When Ruple began her veterinary epidemiological studies, she knew she wanted to explore translational and preventive medicine, cancer outcomes, and infection control in dogs and humans. She has studied zoonotic diseases – diseases that can be transmitted between humans and animals.

“My goal was to look at human and animal health and disease and ask, ‘How do we prevent disease from occurring?’” She says.

She was contacted by Daniel Promislow and Dr. Kate Creevy of the Dog Aging Project, who wanted to involve her in the design for the longitudinal study, which was ultimately funded by the National Institutes of Health. The project investigates biological and environmental determinants of aging in dogs.

“The Dog Aging Project and the epidemiological work I do is about the possibility of helping people and animals live healthier lives for a longer period of time. That is really convincing to me. Many diseases we see in dogs are the same as those in our children, ”says Ruple. “Childhood illness has long-term consequences. If they have cancer – even if they are cured or treated for remission – those chemotherapeutic agents and surgeries that we use to treat them have a lifelong impact. They lead lives that may be a little less than perfect. “

Currently, the Dog Aging Project has nearly 30,000 dogs – 727 from Indiana – whose owners have completed full enrollment, including completing the questionnaire and uploading complete veterinary medical records.

The top five locations for Indiana registered participants are Indianapolis (Marion County), Lafayette (Tippecanoe County), Bloomington (Monroe County), Muncie (Delaware County), and Fort Wayne (Allen County). The top five registered Indiana breeds are Golden Retriever, Labrador Retriever, German Shepherd, Dachshund, and Beagle.

The organizers hope to get additional dog breeds to make the study more complete:

Large breed dogs weighing 70-100 pounds, especially breeds other than Labradors, Golden Retrievers, and German Shepherds (the most common breeds in the US). Large breed dogs weighing more than 100 pounds such as Great Danes, Wolfhounds, Mastiffs. Canine dogs, spaniels, pointers, terriers, bulldogs and pit bulls (purebred and mixed breeds). Working dogs, such as herding, K-9, service, agility, and mushing dogs.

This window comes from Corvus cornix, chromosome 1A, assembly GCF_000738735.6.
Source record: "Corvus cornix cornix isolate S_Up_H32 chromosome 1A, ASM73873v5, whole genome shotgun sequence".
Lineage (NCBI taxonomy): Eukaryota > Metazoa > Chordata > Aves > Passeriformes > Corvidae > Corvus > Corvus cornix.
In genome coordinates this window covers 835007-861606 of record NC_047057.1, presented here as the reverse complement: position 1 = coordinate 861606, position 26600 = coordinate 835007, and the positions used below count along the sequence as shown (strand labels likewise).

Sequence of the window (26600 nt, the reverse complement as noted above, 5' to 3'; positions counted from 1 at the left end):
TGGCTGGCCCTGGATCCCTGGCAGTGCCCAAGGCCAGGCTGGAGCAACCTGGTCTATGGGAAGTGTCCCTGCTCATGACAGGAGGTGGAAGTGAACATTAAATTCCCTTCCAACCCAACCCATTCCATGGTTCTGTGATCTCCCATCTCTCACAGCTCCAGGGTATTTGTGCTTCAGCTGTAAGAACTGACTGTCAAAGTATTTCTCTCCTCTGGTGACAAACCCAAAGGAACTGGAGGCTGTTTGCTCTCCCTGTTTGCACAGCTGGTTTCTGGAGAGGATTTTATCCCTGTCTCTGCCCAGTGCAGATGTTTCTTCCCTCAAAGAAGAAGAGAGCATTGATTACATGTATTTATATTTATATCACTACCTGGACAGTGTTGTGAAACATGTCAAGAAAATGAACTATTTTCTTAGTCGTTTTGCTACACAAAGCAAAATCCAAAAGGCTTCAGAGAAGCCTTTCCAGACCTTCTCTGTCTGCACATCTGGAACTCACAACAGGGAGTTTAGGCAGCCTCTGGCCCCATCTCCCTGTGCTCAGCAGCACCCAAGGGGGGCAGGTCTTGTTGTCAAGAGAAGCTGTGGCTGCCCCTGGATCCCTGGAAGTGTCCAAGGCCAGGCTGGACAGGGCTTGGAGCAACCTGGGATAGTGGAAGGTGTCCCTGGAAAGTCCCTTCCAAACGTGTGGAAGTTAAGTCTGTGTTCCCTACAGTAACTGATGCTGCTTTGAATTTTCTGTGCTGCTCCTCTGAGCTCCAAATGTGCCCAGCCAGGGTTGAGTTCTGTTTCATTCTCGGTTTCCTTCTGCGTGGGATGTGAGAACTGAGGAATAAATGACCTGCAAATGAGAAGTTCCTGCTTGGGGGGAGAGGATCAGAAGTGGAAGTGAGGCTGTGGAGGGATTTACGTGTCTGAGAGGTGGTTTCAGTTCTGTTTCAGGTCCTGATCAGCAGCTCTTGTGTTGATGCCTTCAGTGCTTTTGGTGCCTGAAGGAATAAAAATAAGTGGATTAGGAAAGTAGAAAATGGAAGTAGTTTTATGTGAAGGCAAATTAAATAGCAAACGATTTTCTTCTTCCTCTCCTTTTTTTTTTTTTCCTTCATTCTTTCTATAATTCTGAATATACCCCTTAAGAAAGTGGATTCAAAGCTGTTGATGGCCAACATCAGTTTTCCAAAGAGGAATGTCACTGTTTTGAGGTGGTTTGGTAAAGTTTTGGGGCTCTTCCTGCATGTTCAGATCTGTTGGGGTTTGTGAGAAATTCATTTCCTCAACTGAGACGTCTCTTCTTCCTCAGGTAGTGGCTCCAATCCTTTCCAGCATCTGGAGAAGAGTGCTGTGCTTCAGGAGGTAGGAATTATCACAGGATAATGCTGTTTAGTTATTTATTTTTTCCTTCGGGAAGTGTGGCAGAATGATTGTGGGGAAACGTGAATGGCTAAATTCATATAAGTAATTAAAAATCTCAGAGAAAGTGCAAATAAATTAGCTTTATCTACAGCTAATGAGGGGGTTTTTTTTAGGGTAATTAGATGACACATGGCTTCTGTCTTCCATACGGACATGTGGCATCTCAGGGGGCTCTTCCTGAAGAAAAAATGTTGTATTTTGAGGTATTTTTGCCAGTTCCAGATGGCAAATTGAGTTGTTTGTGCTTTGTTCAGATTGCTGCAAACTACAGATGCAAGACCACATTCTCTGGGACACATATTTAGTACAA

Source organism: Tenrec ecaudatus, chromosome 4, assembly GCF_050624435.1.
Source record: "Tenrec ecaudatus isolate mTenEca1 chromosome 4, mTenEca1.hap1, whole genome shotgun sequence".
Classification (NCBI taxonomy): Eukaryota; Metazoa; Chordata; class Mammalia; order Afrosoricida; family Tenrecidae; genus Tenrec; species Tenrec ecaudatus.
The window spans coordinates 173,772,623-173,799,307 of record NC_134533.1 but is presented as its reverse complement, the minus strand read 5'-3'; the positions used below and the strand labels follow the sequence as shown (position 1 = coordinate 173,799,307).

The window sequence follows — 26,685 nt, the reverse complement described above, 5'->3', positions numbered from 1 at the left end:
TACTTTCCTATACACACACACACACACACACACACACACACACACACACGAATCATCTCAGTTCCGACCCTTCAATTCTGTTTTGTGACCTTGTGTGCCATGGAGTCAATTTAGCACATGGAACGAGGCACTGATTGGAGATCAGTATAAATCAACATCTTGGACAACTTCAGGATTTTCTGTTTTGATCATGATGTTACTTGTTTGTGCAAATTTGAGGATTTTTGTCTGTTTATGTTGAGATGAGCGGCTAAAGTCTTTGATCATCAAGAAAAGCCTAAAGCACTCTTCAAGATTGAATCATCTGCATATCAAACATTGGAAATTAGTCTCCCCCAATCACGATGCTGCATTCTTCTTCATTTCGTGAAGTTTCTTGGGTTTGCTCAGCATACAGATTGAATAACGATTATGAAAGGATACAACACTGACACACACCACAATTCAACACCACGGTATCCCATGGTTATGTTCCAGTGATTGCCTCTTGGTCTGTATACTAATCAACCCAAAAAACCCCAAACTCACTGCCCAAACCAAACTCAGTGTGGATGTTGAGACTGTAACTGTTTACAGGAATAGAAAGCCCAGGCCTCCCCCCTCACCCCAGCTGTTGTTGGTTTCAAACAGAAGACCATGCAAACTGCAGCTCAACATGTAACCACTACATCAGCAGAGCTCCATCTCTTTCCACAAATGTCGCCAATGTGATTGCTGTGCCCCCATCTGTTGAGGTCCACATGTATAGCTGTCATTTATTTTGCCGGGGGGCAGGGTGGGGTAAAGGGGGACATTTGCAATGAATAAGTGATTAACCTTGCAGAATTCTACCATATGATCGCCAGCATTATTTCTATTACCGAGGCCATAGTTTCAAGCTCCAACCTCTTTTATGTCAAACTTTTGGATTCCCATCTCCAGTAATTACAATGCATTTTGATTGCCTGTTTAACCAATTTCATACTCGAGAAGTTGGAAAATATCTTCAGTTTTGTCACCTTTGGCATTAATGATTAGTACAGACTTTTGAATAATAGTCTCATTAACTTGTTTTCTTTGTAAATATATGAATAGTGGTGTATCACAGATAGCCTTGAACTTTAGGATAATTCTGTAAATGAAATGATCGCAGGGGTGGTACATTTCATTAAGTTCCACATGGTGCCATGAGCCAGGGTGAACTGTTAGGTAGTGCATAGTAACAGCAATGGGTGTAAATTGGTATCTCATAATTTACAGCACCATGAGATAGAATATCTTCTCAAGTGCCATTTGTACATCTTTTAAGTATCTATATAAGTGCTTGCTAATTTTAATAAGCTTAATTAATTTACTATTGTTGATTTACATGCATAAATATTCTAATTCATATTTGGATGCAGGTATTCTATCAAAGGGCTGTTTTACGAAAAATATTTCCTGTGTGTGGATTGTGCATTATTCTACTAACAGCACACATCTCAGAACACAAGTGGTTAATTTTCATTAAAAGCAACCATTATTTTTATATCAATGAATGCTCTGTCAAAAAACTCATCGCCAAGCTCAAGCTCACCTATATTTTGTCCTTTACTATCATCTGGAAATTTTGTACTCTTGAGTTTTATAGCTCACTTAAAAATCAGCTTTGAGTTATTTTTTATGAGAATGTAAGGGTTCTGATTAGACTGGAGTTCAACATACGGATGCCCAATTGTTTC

Organizers are also looking for dogs from rural areas, small towns and large cities. Many people adopt animals from shelters or get a puppy during the COVID-19 pandemic, and puppy participants are especially beneficial to the project because researchers can monitor the dogs throughout their lives.

Ruple says it’s important for a diversity of dog owners to participate in health so that researchers and scientists can study health outcomes of underrepresented minorities.

To participate in the Dog Aging Project, owners nominate a dog (one per household) at DogAgingProject.org. After this, they are invited to set up a personal research portal where they complete scientific surveys on their dog and upload veterinary data.

“What we can learn from dogs is very important,” says Ruple. “They really are our best friends.”

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Author: Matthew Oates, 765-496-2571, oatesw@purdue.edu, @mo_oates

Sources: Audrey Ruple, 765-496-0414, aruple@purdue.edu, @audreyruple

Amber Keyser, Dog Aging Project